Spiegel: BND focus on Turkey nets Kerry, Clinton | News | DW | 16.08.2014
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Spiegel: BND focus on Turkey nets Kerry, Clinton

The magazine Der Spiegel says Germany's BND foreign intelligence agency tapped a satellite phone call made by US Secretary of State John Kerry last year. It resulted from BND spying on Turkey, begun in 2009.

Spiegel claims made on Saturday added to German media reports on Friday that the BND had previously intercepted at least one call made by Hillary Clinton a year earlier, when she was the top American diplomat as Kerry's predecessor.

That information was passed on to Washington by a BND employee who was allegedly spying for the United States. Germany arrested the BND clerk in July.

The magazine on Saturday said Clinton had been telephoning at the time with the then UN Secretary-General Kofi Annan. Spiegel said German authorities had denied that the eavesdropping had been systematic -- in contrast to last year's disclosures on mass surveillance by the US' National Security Agency (NSA).

There were no initial comments from the BND and the government of Chancellor Angela Merkel on Saturday.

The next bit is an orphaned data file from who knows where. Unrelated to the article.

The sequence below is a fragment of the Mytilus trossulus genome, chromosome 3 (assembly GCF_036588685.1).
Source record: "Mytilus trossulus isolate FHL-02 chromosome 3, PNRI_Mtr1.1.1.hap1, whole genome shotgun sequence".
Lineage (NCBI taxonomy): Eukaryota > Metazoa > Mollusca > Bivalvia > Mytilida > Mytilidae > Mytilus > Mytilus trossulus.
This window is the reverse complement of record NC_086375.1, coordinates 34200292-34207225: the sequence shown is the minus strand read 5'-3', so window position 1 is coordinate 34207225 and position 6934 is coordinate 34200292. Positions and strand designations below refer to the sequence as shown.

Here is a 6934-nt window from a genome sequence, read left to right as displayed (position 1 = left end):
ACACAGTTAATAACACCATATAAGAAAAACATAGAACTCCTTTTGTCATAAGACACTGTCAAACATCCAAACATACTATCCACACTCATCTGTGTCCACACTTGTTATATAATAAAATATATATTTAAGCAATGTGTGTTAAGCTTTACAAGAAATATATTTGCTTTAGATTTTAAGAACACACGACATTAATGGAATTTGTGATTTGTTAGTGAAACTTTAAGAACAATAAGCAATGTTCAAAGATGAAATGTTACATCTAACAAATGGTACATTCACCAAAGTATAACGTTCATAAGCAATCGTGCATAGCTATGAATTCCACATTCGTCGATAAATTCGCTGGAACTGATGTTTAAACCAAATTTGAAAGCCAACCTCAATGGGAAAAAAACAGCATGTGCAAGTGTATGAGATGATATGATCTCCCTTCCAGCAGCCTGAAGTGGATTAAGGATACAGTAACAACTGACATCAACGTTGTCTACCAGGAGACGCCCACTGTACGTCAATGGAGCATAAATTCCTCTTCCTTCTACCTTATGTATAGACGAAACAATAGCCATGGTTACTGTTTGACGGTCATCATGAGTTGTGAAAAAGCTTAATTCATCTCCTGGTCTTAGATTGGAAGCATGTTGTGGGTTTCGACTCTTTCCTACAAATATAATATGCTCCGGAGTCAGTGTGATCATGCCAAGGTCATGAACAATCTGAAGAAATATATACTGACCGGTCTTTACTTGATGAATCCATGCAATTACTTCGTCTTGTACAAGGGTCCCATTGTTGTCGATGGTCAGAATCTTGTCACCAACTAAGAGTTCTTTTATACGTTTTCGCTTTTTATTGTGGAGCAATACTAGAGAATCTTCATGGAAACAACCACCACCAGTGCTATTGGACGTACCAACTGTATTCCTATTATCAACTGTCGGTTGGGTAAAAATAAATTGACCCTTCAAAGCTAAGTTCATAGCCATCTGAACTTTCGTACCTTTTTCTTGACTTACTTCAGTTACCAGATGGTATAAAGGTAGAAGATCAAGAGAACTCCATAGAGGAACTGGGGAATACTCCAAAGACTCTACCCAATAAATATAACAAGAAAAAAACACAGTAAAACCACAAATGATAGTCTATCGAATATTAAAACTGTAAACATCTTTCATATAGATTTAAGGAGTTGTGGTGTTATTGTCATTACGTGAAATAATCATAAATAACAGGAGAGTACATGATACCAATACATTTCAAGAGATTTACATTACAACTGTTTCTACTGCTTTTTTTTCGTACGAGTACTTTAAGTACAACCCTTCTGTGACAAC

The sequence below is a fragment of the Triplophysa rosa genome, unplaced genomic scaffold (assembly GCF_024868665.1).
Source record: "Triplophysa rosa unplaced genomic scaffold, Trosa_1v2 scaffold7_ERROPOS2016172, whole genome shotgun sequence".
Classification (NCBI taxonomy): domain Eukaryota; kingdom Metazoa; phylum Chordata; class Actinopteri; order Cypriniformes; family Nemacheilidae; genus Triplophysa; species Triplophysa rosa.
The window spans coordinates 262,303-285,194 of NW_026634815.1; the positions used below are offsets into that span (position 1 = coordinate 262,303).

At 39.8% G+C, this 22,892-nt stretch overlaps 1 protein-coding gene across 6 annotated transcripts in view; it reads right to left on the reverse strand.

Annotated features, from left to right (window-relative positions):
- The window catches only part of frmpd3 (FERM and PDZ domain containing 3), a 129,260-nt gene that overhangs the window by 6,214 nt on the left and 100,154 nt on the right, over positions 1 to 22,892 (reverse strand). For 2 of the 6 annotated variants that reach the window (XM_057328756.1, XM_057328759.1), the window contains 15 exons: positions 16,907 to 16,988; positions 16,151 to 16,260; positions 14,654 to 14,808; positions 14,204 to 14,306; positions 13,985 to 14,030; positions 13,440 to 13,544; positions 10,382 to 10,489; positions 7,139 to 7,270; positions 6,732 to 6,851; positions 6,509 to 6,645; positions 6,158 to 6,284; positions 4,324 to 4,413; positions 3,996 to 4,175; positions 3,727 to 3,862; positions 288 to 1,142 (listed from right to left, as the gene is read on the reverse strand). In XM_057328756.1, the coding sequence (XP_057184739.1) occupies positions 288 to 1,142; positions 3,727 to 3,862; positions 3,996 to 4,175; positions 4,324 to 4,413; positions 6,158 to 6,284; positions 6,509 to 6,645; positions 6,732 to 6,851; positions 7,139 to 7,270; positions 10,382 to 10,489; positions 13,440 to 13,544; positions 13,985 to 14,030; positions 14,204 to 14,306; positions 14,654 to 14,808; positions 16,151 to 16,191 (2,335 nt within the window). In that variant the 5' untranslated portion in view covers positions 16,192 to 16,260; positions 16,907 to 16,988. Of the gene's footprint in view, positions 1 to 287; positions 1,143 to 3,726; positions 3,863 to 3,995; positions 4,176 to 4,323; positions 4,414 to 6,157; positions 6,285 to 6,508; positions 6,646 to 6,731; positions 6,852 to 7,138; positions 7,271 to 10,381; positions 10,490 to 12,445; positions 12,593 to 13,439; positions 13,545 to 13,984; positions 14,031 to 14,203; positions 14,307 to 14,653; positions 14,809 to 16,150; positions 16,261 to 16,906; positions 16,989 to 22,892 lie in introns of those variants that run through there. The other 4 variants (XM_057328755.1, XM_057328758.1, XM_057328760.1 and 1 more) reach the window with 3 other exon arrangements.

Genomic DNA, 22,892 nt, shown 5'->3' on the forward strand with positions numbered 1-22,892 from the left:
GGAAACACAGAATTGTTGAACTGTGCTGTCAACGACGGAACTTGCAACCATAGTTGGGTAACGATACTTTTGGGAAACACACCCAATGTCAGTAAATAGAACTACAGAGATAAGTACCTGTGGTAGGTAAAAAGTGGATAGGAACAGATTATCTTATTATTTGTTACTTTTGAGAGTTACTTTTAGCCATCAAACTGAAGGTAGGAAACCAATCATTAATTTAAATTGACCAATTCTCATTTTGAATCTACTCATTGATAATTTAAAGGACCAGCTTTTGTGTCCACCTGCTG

'Incredible,' say Greens

Reacting to the magazine's claims, the opposition Greens demanded that Merkel explain when her cabinet got word of such activities.

"It is incredible that after one year of intense discussion about the NSA affair we learn for the first time that our own intelligence agency has been actively spying on allied nations," Greens co-leader Simone Peter told the Welt am Sonntag newspaper

Recorded 'accidentally'

Der Spiegel said the conversations of the three senior diplomats were recorded accidently as "by-catch" by the BND as part of its intelligence-gathering focus on NATO partner Turkey via Middle East networks.

Turkey was picked for observation in 2009 as part of the Gerrman government's procedure of choosing profiling targets every four years, said Spiegel.

Last October Berlin ticked off Washington after disclosures made by US whistleblower Edward Snowden that US intelligence had eavesdropped on Chancellor Angela Merkel's mobile phone and ordinary citizens' communications.

In July, Germany ordered the Berlin CIA station chief to leave the country.

Loss of control 'monumental'

The deputy leader of the opposition Left party's group in Germany's Bundestag parliament, Jan Korte, told the German business newspaper Handelsblatt Online on Saturday that the BND had "quite clearly" become a state-in-state operator.

"The control deficits are evidently monumental," Korte said.

"We are demanding a prompt and thorough clarification of the matter, not only in parliament's intelligence service committee but also in the interior committee," Korte said.

ipj/tj (dpa, AFP, Reuters, AP)